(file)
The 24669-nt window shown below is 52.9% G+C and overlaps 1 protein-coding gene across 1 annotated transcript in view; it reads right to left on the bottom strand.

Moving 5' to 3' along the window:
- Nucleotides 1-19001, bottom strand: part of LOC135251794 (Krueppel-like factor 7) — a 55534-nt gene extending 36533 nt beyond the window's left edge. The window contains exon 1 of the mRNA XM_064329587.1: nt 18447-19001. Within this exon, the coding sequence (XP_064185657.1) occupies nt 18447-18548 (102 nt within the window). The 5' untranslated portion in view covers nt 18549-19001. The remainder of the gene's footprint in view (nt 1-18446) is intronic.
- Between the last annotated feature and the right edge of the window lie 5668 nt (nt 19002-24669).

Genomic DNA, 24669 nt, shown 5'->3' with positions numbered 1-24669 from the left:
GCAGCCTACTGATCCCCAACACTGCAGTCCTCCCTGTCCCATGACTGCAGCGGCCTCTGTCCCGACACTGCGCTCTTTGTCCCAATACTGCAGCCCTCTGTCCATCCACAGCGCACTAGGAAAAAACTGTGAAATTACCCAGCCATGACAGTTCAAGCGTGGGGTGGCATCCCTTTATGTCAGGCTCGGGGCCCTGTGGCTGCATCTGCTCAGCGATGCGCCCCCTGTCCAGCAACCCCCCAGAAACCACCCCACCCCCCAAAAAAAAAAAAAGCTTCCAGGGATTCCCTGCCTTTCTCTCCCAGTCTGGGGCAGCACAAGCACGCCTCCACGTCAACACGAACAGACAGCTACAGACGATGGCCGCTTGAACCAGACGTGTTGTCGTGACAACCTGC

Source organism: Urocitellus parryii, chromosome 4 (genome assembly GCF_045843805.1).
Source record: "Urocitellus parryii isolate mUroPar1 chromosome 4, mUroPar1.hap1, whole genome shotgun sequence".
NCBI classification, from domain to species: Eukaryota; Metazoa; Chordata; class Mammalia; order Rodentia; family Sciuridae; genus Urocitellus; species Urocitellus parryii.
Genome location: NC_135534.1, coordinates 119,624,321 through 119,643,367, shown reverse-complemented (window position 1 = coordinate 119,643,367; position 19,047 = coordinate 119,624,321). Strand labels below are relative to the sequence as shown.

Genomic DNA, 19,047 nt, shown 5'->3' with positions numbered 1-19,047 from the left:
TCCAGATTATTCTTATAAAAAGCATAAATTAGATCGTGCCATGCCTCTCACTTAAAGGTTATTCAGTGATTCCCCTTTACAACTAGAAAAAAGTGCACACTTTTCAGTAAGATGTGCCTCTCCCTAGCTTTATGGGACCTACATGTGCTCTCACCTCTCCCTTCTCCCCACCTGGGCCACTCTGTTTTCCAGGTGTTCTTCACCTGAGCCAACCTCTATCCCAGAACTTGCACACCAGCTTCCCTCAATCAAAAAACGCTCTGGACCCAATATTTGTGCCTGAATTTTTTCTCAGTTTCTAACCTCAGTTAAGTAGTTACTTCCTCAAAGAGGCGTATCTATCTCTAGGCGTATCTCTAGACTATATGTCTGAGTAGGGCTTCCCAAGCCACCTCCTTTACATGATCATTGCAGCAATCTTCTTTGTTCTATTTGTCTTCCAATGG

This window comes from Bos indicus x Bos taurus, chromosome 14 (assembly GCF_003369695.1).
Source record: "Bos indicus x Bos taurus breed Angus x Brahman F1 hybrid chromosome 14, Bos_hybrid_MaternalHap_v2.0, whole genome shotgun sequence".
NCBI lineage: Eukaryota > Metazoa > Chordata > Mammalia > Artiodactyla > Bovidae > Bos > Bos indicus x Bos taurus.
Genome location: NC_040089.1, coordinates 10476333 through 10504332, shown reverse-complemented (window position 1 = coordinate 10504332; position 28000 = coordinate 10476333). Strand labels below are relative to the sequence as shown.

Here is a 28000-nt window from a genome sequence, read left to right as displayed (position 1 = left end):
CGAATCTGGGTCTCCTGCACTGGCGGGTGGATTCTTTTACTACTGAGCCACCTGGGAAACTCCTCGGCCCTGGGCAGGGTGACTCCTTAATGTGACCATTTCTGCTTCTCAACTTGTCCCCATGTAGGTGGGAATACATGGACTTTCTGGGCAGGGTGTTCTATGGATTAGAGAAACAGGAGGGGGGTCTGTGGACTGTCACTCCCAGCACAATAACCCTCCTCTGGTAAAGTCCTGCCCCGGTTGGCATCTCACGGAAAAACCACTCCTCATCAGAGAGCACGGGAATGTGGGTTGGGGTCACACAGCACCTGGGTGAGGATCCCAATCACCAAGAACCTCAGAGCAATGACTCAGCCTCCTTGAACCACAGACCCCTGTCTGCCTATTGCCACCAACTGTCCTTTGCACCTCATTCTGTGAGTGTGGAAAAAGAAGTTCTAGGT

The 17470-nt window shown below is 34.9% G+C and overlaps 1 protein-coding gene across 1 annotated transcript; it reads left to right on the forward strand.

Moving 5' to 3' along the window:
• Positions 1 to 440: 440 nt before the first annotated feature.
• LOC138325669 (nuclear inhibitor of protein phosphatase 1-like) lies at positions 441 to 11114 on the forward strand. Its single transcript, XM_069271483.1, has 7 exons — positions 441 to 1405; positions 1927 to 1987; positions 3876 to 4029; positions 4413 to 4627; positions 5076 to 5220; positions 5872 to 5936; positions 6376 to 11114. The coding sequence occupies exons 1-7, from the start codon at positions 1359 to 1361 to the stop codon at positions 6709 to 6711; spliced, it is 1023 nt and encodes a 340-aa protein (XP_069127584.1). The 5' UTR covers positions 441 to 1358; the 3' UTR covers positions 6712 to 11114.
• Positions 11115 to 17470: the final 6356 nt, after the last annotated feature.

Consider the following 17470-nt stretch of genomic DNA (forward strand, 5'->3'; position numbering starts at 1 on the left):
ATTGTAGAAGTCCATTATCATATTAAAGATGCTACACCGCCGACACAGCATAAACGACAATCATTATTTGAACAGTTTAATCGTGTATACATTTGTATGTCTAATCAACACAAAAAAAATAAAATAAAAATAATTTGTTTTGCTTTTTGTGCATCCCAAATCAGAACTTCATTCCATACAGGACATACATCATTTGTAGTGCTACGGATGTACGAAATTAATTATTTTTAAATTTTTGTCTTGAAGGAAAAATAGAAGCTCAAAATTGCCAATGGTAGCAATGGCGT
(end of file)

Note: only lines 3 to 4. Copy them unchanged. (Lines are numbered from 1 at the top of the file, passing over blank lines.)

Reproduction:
- Nucleotides 1-19001, bottom strand: part of LOC135251794 (Krueppel-like factor 7) — a 55534-nt gene extending 36533 nt beyond the window's left edge. The window contains exon 1 of the mRNA XM_064329587.1: nt 18447-19001. Within this exon, the coding sequence (XP_064185657.1) occupies nt 18447-18548 (102 nt within the window). The 5' untranslated portion in view covers nt 18549-19001. The remainder of the gene's footprint in view (nt 1-18446) is intronic.
- Between the last annotated feature and the right edge of the window lie 5668 nt (nt 19002-24669).